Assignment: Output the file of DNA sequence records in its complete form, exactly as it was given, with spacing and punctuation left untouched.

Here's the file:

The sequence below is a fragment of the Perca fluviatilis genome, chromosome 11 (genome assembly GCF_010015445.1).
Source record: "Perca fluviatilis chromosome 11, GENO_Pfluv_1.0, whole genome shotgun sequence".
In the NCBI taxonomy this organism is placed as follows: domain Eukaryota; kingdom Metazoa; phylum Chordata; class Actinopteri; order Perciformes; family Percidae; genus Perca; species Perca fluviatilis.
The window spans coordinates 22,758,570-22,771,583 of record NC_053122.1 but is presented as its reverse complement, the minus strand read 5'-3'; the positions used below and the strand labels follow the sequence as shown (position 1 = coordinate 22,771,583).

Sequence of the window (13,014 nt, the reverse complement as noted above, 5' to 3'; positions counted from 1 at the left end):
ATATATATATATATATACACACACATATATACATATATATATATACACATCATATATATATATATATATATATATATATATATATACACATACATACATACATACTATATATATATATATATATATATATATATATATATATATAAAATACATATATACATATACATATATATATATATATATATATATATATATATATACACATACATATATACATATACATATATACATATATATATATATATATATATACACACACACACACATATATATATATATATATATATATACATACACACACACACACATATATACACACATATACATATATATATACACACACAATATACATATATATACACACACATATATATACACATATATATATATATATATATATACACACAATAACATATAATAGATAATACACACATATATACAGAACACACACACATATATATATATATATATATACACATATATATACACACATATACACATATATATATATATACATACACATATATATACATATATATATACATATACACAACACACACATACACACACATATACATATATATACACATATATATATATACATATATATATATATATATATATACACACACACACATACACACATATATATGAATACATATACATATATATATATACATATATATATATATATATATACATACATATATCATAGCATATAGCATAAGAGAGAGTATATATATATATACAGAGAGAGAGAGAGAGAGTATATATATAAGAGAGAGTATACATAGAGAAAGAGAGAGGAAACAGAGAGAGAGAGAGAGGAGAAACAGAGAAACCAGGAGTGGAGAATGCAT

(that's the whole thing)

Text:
The sequence below is a fragment of the Perca fluviatilis genome, chromosome 11 (genome assembly GCF_010015445.1).
Source record: "Perca fluviatilis chromosome 11, GENO_Pfluv_1.0, whole genome shotgun sequence".
In the NCBI taxonomy this organism is placed as follows: domain Eukaryota; kingdom Metazoa; phylum Chordata; class Actinopteri; order Perciformes; family Percidae; genus Perca; species Perca fluviatilis.
The window spans coordinates 22,758,570-22,771,583 of record NC_053122.1 but is presented as its reverse complement, the minus strand read 5'-3'; the positions used below and the strand labels follow the sequence as shown (position 1 = coordinate 22,771,583).

Sequence of the window (13,014 nt, the reverse complement as noted above, 5' to 3'; positions counted from 1 at the left end):
ATATATATATATATATACACACACATATATACATATATATATATACACATCATATATATATATATATATATATATATATATATATACACATACATACATACATACTATATATATATATATATATATATATATATATATATATATAAAATACATATATACATATACATATATATATATATATATATATATATATATATATACACATACATATATACATATACATATATACATATATATATATATATATATATACACACACACACACATATATATATATATATATATATATACATACACACACACACACATATATACACACATATACATATATATATACACACACAATATACATATATATACACACACATATATATACACATATATATATATATATATATATACACACAATAACATATAATAGATAATACACACATATATACAGAACACACACACATATATATATATATATATATACACATATATATACACACATATACACATATATATATATATACATACACATATATATACATATATATATACATATACACAACACACACATACACACACATATACATATATATACACATATATATATATACATATATATATATATATATATATACACACACACACATACACACATATATATGAATACATATACATATATATATATACATATATATATATATATATATACATACATATATCATAGCATATAGCATAAGAGAGAGTATATATATATATACAGAGAGAGAGAGAGAGAGTATATATATAAGAGAGAGTATACATAGAGAAAGAGAGAGGAAACAGAGAGAGAGAGAGAGGAGAAACAGAGAAACCAGGAGTGGAGAATGCAT